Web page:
To J. D. Dana 25 November 
Down Farnborough Kent
My dear Sir
Many thanks for your letter with the kind expressions towards me, & for what information you could give on the Gorgoniæ: I hardly expected any, but thought the specimens worth sending for the mere chance.1 Thank you, also, for kindly wishing to oblige me & the British Museum about the cave animals,2 should opportunity offer.—
The Sooloo cirripede is the Acasta sporillus;3 it differs from other members of the genus, (& indeed of the family) in the carino or postero-lateral compartment tending to become rudimentary, not extending down to the basal cup; & secondly in the very peculiar reticulated condition of the inside of the walls of the shell. Acasta is a genus or sub-genus for convenience sake only, as it is hardly separable from Balanus.4 The animal’s body rarely offers amongst the Balanidæ generic characters: I do not think any person could possibly distinguish the mouth & cirri of Balanus & the several succeeding genera: these parts sometimes offer specific characters, but then the parts must be examined in great detail. I am much surprised that you found A. sporillus alive, for I cannot but think the shell must be normally embedded in some substance like all its close congeners.5
I have seen, & been very much pleased with, the notice of my volume, which you have inserted in the N. American Journal:6 it has, I can assure you, given me great satisfaction. You will I think participate in my pleasure, when I tell you that Prof. Owen quite believes my facts as to Males of Ibla &c.— If ever opportunity offers, I hope you will carefully examine the attachment of the Lerneidæ7 with the fused legs: I may venture to suggest the use of hot caustic potash, as this in the case of cirripedes does not act on the chitinous cement. With respect to the larvæ of cirripedes, it is quite certain that during the first stage they have two anterior pairs of organs within cases, distinct from the 3 pair of legs round or near the probosciformed mouth: whether the organs are really antennæ may, of course, be disputed.8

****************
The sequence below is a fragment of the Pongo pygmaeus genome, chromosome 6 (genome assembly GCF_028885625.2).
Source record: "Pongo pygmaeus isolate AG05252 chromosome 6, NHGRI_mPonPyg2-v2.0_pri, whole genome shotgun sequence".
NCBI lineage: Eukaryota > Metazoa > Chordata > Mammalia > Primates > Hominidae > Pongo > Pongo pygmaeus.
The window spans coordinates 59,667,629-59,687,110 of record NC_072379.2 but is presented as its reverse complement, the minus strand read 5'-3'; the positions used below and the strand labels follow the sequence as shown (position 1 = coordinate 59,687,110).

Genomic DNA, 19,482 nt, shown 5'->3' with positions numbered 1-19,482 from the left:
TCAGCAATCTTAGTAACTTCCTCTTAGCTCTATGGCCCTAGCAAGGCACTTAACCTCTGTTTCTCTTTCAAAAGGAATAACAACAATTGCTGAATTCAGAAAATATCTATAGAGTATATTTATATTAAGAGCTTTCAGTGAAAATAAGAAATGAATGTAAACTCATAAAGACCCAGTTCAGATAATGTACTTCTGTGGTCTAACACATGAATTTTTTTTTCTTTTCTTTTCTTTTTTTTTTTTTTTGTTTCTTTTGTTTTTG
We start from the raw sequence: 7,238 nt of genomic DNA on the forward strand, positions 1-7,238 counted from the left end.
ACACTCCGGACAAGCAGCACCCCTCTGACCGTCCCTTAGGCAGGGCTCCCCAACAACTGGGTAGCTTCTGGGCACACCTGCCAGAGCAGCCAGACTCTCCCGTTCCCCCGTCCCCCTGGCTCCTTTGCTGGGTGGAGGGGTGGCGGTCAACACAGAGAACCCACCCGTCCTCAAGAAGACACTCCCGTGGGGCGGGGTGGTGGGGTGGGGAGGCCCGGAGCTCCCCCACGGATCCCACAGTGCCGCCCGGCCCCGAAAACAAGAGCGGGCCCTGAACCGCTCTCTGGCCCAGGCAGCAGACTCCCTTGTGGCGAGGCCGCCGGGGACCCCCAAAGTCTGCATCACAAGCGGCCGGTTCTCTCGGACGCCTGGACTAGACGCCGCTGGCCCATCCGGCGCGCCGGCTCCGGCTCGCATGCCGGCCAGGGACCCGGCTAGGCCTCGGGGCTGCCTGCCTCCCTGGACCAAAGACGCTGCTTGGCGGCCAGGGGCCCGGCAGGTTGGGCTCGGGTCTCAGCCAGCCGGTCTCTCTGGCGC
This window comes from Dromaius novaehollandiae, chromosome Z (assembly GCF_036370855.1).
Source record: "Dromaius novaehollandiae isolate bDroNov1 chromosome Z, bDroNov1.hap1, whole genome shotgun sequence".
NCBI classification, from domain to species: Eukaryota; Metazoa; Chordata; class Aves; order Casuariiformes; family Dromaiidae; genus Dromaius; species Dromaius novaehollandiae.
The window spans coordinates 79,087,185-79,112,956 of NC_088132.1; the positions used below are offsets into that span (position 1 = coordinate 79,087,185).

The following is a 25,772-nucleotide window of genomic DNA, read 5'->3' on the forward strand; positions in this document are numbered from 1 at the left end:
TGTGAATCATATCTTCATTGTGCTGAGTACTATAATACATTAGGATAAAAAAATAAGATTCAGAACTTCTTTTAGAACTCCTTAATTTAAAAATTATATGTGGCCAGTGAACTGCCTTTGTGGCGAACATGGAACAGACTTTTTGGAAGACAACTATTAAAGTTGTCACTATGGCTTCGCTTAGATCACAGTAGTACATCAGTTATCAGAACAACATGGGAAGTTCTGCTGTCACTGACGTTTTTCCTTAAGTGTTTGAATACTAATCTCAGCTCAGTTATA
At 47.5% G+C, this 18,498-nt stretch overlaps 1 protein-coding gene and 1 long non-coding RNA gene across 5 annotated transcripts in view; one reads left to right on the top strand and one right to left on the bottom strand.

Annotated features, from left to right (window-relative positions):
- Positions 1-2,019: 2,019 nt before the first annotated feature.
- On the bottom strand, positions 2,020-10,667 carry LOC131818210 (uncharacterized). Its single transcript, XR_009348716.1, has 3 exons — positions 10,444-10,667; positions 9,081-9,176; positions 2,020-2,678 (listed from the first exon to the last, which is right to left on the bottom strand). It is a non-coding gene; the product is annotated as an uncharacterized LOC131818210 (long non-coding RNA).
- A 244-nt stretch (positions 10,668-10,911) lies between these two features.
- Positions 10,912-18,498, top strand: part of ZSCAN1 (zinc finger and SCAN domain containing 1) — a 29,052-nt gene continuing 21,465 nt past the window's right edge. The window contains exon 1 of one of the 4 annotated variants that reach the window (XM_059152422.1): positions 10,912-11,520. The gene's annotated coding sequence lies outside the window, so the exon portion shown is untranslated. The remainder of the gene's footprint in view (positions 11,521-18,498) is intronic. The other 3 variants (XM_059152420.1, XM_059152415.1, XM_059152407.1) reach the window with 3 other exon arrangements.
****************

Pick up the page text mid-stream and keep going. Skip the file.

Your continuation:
I congratulate you sincerely on the progress of your Herculean labours on the Crustacea:9 I have a neighbour, who is very anxious to see this work; he is the son (very young) of Sir J. Lubbock, the great astronomer & Banker, who has taken up the smaller Crustacea with great zeal, & will soon publish a paper on a sub-genus, of Portia.10
I used the term of maxillipods by a gross blunder; I have a most unfortunate weakness in allowing errors of this kind to pass even when I know the derivations:11 I perceived this blunder too late to put it in the errata: the term struck me as excellent in one of your letters. I shall read with interest your Geographical discussion in Mr Lubbock’s copy when he can purchase it.12
You ask whether I shall ever come to the U. States; I can assure you that no tour whatever could be half so interesting to me, but with my large family I do not suppose I shall ever leave home it would be a real pleasure to me to make your personal acquaintance.
Believe me, my dear Sir with thanks & every good wish— Yours most sincerely | C. Darwin
Thanks JDD for information.
Discusses Acasta sporillus.
Comments on review of first volume of Living Cirripedia [Am. J. Sci. 2d ser. 14 (1852): 125–7].
Asks JDD to examine Lerneidae.
Will read with interest the geographical discussion of Crustacea when JDD’s volume [Crustacea (1852–5)] appears. John Lubbock will purchase a copy.
Discusses error in Living Cirripedia.
- Letter no.
- Charles Robert Darwin
- James Dwight Dana
- Sent from
- Source of text
- Yale University Library: Manuscripts and Archives (Dana Family Papers (MS 164) Series 1, Box 2, folder 43)
- Physical description